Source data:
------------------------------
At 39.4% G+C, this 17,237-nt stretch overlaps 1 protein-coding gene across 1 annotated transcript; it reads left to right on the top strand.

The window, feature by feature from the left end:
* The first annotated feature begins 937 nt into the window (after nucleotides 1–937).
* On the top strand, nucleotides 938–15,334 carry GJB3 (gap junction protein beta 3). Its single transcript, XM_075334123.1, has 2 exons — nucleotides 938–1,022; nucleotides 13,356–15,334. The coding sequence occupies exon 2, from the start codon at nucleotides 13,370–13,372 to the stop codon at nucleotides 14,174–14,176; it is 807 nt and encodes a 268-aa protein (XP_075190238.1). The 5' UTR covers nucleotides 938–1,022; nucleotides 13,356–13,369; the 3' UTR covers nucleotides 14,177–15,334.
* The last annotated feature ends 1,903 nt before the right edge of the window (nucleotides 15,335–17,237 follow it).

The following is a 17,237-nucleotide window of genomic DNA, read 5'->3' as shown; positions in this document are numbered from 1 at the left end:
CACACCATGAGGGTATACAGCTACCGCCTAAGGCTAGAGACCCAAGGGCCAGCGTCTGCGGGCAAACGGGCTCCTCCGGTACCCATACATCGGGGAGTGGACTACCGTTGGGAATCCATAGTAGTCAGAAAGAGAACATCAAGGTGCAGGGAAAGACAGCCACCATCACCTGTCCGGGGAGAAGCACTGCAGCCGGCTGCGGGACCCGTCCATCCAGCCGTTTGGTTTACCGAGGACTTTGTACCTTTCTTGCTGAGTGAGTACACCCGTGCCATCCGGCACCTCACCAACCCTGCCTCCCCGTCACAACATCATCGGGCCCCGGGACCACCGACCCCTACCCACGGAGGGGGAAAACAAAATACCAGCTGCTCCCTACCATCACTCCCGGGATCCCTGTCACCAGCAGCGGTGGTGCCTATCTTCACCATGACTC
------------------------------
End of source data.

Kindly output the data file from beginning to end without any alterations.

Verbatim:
At 39.4% G+C, this 17,237-nt stretch overlaps 1 protein-coding gene across 1 annotated transcript; it reads left to right on the top strand.

The window, feature by feature from the left end:
* The first annotated feature begins 937 nt into the window (after nucleotides 1–937).
* On the top strand, nucleotides 938–15,334 carry GJB3 (gap junction protein beta 3). Its single transcript, XM_075334123.1, has 2 exons — nucleotides 938–1,022; nucleotides 13,356–15,334. The coding sequence occupies exon 2, from the start codon at nucleotides 13,370–13,372 to the stop codon at nucleotides 14,174–14,176; it is 807 nt and encodes a 268-aa protein (XP_075190238.1). The 5' UTR covers nucleotides 938–1,022; nucleotides 13,356–13,369; the 3' UTR covers nucleotides 14,177–15,334.
* The last annotated feature ends 1,903 nt before the right edge of the window (nucleotides 15,335–17,237 follow it).

The following is a 17,237-nucleotide window of genomic DNA, read 5'->3' as shown; positions in this document are numbered from 1 at the left end:
CACACCATGAGGGTATACAGCTACCGCCTAAGGCTAGAGACCCAAGGGCCAGCGTCTGCGGGCAAACGGGCTCCTCCGGTACCCATACATCGGGGAGTGGACTACCGTTGGGAATCCATAGTAGTCAGAAAGAGAACATCAAGGTGCAGGGAAAGACAGCCACCATCACCTGTCCGGGGAGAAGCACTGCAGCCGGCTGCGGGACCCGTCCATCCAGCCGTTTGGTTTACCGAGGACTTTGTACCTTTCTTGCTGAGTGAGTACACCCGTGCCATCCGGCACCTCACCAACCCTGCCTCCCCGTCACAACATCATCGGGCCCCGGGACCACCGACCCCTACCCACGGAGGGGGAAAACAAAATACCAGCTGCTCCCTACCATCACTCCCGGGATCCCTGTCACCAGCAGCGGTGGTGCCTATCTTCACCATGACTC